I wanted to see this because I will hear Verdi’s Don Carlos (Don Carlo when it’s in French) any chance I can get but also because the Elisabeth in this production is Anja Harteros. When I saw the DVD of Harteros as Alcina one of the aspects of that performance that struck me was those lovely high floated pianissimos. And Elisabeth is a role that contains a lot of high ethereal pianissimos.
Elisabeth (Elisabetta in Italian, but I think the slightly stand-offish French spelling with the ‘s’ is most appropriate) is a more interesting character than she initially appears. There needs to be a balance between her vulnerability and essential powerlessness and the sort of steely, almost cold determination to do her duty which makes her agree to the marriage and keeps her at arm’s length from Carlos for most of the story. Harteros’s Elisabeth doesn’t have as much steely determination as some I have seen/heard, e.g. her ‘si’ assenting to the marriage early on is more confused and hesitant than it is the assent of someone who has already resolved that this how it has to be. But whoa does this ever sound good. The long, soft phrases in ‘io vengo a domandar . . .perduto ben’ were beautiful. The section of that duet before Carlos faints and then Elisabeth’s aria ‘non pianger’ led to tears for me (but there are sections of this opera that nearly always make me cry – it’s something intrinsic to the music itself rather than performance-specific). And ‘tu che la vanita’ in the last act was heart-stopping.
Anna Smirnova as Eboli kept forcing me to change my mind about what I thought she was up to. When we first hear her in the scene outside the monastery (the bit with the veil song) you might get the impression of ‘oh, this is another battleax Verdi mezzo’ – she’s got the wide vibrato and the whole sort of Battleax Verdi Mezzo vibe. But there is more to it than that. There are moments of a kind of gentle delicacy in how she does the ornamentation in the veil song that I found striking, and more of that same gentleness in the scene with Carlos in the garden, between when he discovers she’s not Elisabeth and when Eboli figures out he loves the queen and loses her temper. (It’s the ‘salvarti poss’io’ / ‘I can save you’ bit). The bottom half of her voice does not have as much volume as the top – I lost her now and then in the first part of the trio with Carlos and Posa, although this may be related to the placement of the microphones. But I don’t think it’s all about microphones. The first part of ‘o don fatale’ where she’s cursing her beauty doesn’t have quite as much punch as the second section, beginning with ‘o mia regina’ — but the style is right, and the emotion makes sense, and the applause is well deserved. This is one of those productions, though, where her revelation to Elisabeth that she was the king’s mistress seems to come kind of out of left field, because Eboli and Philip never so much as look one another in the eye through the entire course of the opera. However. That is not Smirnova’s fault.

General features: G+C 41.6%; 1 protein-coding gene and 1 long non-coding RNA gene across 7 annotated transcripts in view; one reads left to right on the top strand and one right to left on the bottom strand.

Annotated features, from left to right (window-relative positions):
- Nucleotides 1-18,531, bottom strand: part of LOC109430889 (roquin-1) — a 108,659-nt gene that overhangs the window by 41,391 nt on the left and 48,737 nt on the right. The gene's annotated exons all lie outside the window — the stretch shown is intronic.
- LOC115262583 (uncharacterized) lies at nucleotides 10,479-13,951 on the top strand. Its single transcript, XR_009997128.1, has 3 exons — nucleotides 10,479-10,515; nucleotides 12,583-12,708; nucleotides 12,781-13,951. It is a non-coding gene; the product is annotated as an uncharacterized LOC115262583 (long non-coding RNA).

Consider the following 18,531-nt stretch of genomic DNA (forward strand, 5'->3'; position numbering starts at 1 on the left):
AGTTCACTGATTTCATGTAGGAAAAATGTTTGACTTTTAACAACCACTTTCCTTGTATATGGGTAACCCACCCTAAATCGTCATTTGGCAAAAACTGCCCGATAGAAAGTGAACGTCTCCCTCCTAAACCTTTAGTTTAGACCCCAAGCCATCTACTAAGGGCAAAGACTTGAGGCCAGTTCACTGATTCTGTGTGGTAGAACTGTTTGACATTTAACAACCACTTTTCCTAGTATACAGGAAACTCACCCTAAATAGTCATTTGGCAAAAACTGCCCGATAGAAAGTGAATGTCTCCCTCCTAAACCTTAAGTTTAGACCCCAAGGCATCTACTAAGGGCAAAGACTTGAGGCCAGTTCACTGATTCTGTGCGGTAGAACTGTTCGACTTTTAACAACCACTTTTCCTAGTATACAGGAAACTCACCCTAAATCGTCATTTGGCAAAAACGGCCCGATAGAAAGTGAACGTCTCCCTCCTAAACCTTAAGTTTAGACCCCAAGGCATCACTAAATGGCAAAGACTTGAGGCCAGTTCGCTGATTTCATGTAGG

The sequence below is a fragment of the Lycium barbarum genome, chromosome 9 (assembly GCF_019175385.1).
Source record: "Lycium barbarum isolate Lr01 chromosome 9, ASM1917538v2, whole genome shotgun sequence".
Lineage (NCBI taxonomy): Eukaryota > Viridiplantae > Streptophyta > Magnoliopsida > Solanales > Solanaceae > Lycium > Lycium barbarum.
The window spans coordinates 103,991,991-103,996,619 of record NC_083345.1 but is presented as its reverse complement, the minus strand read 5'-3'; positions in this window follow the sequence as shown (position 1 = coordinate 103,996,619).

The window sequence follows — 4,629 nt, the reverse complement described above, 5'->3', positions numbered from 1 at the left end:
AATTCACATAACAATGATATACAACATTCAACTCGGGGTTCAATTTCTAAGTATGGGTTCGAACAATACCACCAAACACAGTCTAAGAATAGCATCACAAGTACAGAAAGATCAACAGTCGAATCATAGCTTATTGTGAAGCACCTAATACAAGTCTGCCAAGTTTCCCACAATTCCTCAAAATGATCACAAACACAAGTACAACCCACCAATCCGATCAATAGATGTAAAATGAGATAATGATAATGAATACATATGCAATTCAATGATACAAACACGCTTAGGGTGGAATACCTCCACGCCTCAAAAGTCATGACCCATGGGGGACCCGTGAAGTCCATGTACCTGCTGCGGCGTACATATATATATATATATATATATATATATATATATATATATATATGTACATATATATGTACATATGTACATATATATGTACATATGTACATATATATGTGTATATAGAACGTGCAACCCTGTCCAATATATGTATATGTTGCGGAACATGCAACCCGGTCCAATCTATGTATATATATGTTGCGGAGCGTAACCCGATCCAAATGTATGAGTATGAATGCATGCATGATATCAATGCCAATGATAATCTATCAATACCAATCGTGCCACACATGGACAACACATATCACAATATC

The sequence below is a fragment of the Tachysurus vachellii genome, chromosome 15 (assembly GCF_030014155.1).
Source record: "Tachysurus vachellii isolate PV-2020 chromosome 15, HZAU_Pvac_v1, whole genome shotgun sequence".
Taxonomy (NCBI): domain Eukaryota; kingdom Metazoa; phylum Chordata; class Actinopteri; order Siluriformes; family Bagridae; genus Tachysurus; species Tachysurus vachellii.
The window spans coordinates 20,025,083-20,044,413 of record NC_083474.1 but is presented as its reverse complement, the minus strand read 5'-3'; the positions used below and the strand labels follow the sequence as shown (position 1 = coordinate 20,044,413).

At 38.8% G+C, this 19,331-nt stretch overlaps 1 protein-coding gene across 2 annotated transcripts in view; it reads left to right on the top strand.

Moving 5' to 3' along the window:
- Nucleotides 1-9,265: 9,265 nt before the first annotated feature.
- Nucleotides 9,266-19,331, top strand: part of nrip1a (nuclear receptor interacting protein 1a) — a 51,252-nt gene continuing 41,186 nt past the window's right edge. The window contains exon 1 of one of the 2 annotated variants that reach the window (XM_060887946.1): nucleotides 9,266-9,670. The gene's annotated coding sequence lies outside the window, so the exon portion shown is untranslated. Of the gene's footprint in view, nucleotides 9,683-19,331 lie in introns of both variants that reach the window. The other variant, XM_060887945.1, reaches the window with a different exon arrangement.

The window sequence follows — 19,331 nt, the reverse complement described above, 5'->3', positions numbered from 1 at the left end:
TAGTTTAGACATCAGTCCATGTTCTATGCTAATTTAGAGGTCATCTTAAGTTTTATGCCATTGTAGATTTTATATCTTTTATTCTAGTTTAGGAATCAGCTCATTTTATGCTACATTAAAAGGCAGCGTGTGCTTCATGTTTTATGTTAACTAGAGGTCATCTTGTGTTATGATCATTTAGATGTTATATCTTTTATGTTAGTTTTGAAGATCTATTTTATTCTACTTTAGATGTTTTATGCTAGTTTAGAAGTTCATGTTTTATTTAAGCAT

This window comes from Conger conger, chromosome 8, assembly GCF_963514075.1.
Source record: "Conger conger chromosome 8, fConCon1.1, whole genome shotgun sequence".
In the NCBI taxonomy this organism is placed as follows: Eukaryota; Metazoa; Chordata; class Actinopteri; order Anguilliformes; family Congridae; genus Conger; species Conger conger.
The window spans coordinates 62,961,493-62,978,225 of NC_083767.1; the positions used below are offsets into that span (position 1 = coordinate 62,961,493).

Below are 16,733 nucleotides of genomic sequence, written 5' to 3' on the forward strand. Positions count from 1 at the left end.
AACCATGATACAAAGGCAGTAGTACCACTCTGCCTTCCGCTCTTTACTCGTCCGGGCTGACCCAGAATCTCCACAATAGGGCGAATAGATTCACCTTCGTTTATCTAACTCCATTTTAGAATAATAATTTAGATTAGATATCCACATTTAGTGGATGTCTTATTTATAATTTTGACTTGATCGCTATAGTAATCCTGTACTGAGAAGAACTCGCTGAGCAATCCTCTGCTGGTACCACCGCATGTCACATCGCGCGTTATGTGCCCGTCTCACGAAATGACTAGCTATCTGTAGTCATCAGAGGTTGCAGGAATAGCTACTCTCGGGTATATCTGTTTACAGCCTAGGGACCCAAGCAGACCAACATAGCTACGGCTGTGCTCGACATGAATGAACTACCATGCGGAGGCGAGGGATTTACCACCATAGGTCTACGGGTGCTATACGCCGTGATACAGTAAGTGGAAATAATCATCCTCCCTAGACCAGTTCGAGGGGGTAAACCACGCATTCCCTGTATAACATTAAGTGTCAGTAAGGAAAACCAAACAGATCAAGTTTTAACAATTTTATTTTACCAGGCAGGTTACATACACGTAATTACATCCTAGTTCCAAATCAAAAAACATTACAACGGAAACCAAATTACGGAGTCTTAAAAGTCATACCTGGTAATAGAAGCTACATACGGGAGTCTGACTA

And I should also mention Laura Tatulescu as Tebaldo/Thibault, because she succeeds — not all Tebaldos manage it — in not being irritating and also sounding really sweet and fluty and treble-y in that first scene in the forest.
This is more a comment about what I think is interesting about this opera than it is about Jonas Kaufmann, but Carlos was probably the least arresting part of this for me. Kaufmann’s voice has a dark edge to it that I find pleasant. He plays this in the sort of ‘tormented young man’ mode, with ample assistance from his hair, which is perhaps the platonic ideal of ‘tormented young man’ hair. He sounds a little rough now and then, but this works, and I have no complaints. His first duet with Posa (Boaz Daniel) sounded oddly detached, as if both the characters’ minds were elsewhere – but I think this is deliberate. This production pushes Posa’s ambiguity, how he’s caught between loyalty to his king and his ideals and his desire to protect Carlos. Daniel sounds nice – I enjoyed the play between the vocal line and the orchestra in his scene with Philip (before Philip warns him of the Inquisitor). It is not his fault that he is persistently upstaged by his glove.
In terms of the men, the huge wonderful standout is René Pape as Philip II. ‘Ella giammai m’amo’ gave me the cold shivers. If I had paid any money to see this performance, I would cheerfully pay again in order to hear him a second time. He’s also the best part of the duet with chorus in the scene after Posa is shot.
Some of the ensembles don’t seem to quite mesh perfectly — e.g. the brief little Charles V/Carlos/Posa one in Act II. In some places I felt as if I could hear each line perfectly (the Posa/Elisabeth/Eboli trio in Act II when Elisabeth is reading the letter Posa has given her) and in others things got murky, e.g. with the Elisabeth/Eboli/Posa/Philip quartet in the scene following ‘ella giammai m’amo’ I kept losing Eboli, but again this may be microphone placement and also I kept getting distracted by Harteros.
So. This performance glued me to my chair for three and a half hours. I have an opinion about the production itself too, but that can probably wait.
[update: more on the production here.]